Today, we’re going to walk through the details of how long coffee lasts and how you can store it, in order to maximize the lifetime of that delicious coffee of yours. You know what they say: Life is too short to drink bad coffee.

Coffee Beans

Of course, we have to start with the most basic form of coffee: Coffee beans. Coffee beans are, at the end of the day, the start of all forms of coffee.

How Long are Coffee Beans Good For?

That's a great question! Coffee beans are actually the easiest to store, as well as the type of coffee that can be stored for the longest.

To understand how long coffee beans are good for, we have to understand what oxidation is. Oxidation is when oxygen gets into the coffee beans and breaks down the antioxidants in it. Why is this important? Antioxidants are the way how coffee gets it's flavor!

While coffee beans can still be good for a long time, it starts to lose it's flavor only 2 weeks after they've been brewed. Even the best and most high quality coffee beans will lose most of it's flavor just a month after it's brew date.

How To Store Coffee Beans

The best way to store your coffee beans is in a cool, dry place with little to no light. You can keep your beans stored at room temperature in a cabinet, preferably in an airtight container.


Coffee Grounds

The second most basic form of coffee is coffee grounds. These are beans that have been ground up into a powdered form of coffee called coffee grounds.

How Long Are Coffee Grounds Good For?

Coffee grounds are not good for nearly as long as coffee beans are good for. This is because the grounds have much more surface area, allowing for more oxidation to happen. The more oxidation equals less flavor.

Grounds actually start to oxidize and lose their flavor just hours after being opened or ground. This makes for something of a stale coffee and not the aromatic hot coffee you were hoping for. This is going to cause stale coffee that has little to no flavor.

How To Store Coffee Grounds

Luckily, there is still a lot you can do to slow the aging process. It all comes back to vacuum-sealed or airtight containers. If you can remove most of the air from the grounds while storing them, they can keep for much longer. This is because oxidation won't happen as much.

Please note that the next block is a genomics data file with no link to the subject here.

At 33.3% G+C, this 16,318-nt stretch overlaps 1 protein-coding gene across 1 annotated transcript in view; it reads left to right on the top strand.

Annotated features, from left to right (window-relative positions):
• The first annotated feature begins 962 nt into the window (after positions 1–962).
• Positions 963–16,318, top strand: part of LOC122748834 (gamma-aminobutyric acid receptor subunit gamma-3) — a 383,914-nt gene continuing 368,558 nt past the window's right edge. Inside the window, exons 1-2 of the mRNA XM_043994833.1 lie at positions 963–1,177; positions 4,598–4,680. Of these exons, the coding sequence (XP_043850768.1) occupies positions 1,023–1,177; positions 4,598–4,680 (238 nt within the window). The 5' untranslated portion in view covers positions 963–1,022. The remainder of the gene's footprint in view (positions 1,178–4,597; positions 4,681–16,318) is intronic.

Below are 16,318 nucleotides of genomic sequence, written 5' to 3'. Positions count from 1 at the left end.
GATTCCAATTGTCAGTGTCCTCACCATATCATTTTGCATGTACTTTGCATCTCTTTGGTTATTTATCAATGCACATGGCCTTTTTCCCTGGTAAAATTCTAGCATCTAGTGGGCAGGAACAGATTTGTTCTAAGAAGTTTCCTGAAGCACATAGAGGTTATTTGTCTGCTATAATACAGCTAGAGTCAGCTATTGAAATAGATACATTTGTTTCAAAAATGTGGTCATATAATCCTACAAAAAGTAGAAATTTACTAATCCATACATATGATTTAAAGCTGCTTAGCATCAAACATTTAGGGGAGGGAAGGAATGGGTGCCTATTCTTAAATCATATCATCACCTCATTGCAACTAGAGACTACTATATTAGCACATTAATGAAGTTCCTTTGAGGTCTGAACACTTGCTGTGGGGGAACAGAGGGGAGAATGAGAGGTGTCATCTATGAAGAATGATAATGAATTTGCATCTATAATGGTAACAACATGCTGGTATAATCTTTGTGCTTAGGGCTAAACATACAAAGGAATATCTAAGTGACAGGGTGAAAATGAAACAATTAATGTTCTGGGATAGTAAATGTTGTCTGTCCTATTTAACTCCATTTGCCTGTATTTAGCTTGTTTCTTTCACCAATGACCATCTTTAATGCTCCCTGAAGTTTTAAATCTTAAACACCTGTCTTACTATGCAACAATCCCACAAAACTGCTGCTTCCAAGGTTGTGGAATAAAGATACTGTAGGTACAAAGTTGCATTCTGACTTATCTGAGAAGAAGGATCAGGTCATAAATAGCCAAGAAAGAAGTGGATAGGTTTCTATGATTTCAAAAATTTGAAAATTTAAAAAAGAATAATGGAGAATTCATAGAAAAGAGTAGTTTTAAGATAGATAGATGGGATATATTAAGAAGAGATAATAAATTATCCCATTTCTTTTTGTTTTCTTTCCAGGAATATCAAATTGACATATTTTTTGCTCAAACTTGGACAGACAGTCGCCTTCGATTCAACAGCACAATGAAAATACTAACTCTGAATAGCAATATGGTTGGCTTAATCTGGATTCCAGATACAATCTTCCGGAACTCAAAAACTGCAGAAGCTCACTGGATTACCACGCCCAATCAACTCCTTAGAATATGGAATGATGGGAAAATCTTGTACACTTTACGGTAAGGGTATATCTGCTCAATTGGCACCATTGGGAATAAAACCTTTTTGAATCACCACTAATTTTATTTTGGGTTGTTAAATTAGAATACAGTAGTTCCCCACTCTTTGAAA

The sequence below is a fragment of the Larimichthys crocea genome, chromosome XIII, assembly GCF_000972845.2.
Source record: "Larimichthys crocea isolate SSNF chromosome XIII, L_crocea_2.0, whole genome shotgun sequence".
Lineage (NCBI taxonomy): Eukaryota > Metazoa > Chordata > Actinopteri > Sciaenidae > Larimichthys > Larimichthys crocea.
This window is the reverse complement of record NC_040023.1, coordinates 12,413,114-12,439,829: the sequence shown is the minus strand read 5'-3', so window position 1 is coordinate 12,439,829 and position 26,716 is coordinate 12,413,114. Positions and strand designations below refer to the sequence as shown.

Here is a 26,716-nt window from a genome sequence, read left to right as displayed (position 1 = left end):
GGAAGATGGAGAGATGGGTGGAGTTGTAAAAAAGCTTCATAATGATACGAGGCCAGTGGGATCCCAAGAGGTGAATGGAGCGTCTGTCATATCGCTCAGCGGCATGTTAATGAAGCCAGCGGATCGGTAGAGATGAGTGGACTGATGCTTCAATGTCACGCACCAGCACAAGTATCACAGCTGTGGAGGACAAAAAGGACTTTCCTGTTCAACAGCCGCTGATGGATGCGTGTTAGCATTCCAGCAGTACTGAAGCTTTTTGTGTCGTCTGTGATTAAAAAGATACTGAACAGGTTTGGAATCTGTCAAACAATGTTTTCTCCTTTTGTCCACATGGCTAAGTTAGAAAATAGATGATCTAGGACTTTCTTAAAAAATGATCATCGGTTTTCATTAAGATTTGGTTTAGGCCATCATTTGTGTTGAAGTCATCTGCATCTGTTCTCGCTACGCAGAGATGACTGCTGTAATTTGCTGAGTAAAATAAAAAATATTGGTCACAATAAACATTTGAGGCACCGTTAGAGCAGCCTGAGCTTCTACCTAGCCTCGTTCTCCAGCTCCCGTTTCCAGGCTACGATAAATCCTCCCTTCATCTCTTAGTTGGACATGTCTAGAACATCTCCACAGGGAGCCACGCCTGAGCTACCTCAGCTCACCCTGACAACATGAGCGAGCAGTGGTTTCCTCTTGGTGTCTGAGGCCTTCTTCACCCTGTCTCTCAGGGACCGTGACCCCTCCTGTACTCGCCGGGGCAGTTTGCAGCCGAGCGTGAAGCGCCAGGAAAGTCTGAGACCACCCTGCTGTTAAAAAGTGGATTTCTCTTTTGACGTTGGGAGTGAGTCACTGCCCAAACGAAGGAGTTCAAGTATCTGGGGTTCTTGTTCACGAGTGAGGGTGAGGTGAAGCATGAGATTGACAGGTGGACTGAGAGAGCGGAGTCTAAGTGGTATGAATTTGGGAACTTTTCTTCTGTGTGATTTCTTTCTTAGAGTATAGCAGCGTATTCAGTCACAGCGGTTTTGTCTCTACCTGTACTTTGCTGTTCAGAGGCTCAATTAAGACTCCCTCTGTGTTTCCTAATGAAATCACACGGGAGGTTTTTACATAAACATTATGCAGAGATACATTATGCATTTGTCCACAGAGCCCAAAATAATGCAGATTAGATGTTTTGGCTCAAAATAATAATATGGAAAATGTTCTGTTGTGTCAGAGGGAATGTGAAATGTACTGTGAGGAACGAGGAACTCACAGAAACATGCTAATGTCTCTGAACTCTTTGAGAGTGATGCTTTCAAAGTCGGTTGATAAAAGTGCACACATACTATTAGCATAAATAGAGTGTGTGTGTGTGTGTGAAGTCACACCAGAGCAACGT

If you're thinking of storing coffee grounds for an extended amount of time, it’s a great idea to invest in an airtight or vacuum-sealed coffee container.


Brewed Coffee

Now let’s talk about brewed coffee. A pot of fresh coffee is part of the morning routine in American households every morning. Sometimes, those pots go unfinished. What do you do with that extra coffee?

How Long is Brewed Coffee Good For?

The length of time that your coffee lasts is going to depend on a lot of factors. Does your coffee maker keep the coffee hot? Does it have a hot plate?

Hot coffee only stays fresh for about 20 minutes. While this is true, you can also consider turning the hot coffee into iced coffee, where, when stored correctly, can last a day or two.

How To Store Brewed Coffee

The key here is to keep your coffee hot, so an insulated mug is going to be one of your best options. If your coffee maker can heat the coffee pot, then the coffee will be good for around 4 hours after it's been brewed.


Iced Coffee

Is it just me, or does iced coffee seem to be more popular than hot coffee nowadays? I can't lie: I do prefer iced coffee over hot coffee. What's important though is knowing how long it is good for.

How Long Is Iced Coffee Good For?

When stored in the fridge, iced coffee will last for about four days! After that, it starts to develop a sour taste and becomes not safe to drink.

How To Store Iced Coffee

The best place to store your iced coffee is in the fridge in an airtight container. The airtight containers helps prevent oxidation, which breaks down the taste in coffee.



Now you know how to store all the different types of coffee drinks. No matter what coffee you have lying around, you can keep it safe and tasty for as long as possible. Now go and enjoy your properly stored coffee drinks.

Written by Carson Crockett

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